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Syrian suicide bombing in mosque kills top pro-Assad Sunni preacher and 41 other people

A suicide bomb ripped through a mosque in the heart of the Syrian capital Thursday, killing a top Sunni Muslim preacher and outspoken supporter of President Bashar Assad in one of the most stunning assassinations of Syria's 2-year-old civil war. At least 41 others were killed and more than 84 wounded.

The slaying of Sheikh Mohammad Said Ramadan al-Buti removes one of the few remaining pillars of support for Assad among the majority Sunni sect that has risen up against him.

It also marks a new low in the Syrian civil war: While suicide bombings blamed on Islamic extremists fighting with the rebels have become common, Thursday's attack was the first time a suicide bomber detonated his explosives inside a mosque.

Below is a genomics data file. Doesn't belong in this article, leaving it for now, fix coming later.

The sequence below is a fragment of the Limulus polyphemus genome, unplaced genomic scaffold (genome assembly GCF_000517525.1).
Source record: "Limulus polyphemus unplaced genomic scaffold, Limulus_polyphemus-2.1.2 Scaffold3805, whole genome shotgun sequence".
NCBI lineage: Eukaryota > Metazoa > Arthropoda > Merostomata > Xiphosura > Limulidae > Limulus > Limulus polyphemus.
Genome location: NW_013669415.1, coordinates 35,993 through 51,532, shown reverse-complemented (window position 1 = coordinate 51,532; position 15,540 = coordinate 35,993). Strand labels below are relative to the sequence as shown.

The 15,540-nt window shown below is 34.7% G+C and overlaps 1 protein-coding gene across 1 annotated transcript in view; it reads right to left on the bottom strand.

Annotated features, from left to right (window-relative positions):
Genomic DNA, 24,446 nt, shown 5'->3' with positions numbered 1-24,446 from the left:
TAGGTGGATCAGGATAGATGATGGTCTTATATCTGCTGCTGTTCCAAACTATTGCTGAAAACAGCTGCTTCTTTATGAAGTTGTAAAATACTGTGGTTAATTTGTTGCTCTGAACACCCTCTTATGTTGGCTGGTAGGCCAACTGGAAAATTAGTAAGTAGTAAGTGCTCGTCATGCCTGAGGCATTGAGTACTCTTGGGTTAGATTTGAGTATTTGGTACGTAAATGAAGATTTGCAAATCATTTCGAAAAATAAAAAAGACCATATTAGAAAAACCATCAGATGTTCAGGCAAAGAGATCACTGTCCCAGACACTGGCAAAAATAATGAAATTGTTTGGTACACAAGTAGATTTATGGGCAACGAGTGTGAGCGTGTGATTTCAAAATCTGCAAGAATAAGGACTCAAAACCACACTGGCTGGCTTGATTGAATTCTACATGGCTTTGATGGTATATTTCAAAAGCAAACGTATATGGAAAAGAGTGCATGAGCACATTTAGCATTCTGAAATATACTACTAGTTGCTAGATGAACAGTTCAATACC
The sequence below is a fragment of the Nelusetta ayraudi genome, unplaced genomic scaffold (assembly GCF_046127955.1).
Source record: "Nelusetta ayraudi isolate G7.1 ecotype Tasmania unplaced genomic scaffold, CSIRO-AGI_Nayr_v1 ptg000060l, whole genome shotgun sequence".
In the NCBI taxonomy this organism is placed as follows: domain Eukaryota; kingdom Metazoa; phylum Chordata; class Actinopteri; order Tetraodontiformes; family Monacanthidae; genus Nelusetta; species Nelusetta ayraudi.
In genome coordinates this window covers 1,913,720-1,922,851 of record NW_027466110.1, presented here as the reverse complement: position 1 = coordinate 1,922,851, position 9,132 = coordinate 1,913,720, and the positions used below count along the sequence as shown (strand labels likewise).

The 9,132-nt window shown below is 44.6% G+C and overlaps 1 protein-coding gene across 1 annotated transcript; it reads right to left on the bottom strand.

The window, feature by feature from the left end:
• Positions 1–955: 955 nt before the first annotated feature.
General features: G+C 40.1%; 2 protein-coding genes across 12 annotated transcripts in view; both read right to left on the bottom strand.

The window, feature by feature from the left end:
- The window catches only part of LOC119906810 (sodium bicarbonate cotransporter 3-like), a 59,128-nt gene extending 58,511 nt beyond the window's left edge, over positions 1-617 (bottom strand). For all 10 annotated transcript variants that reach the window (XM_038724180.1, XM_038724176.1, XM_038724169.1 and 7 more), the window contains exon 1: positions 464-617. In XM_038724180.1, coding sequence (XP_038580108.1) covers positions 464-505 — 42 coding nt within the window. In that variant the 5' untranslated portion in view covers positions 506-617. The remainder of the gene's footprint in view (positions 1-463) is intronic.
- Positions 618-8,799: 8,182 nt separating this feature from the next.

A prolific writer whose sermons were regularly broadcast on TV, the 84-year-old al-Buti was killed while giving a religious lesson to students at the Eman Mosque in the central Mazraa district of Damascus.

The most senior religious figure to be killed in Syria's civil war, his assassination was a major blow to Syria's embattled leader, who is fighting mainly Sunni rebels seeking his ouster. Al-Buti has been a vocal supporter of the regime since the early days of Assad's father and predecessor, the late President Hafez Assad, providing Sunni cover and legitimacy to their rule. Sunnis are the majority sect in Syria while Assad is from the minority Alawite sect — an offshoot of Shiite Islam.

"The blood of Sheik al-Buti will be a fire that ignites all the world," said Grand Mufti Ahmad Badreddine Hassoun, the country's top state-appointed Sunni Muslim cleric and an Assad loyalist.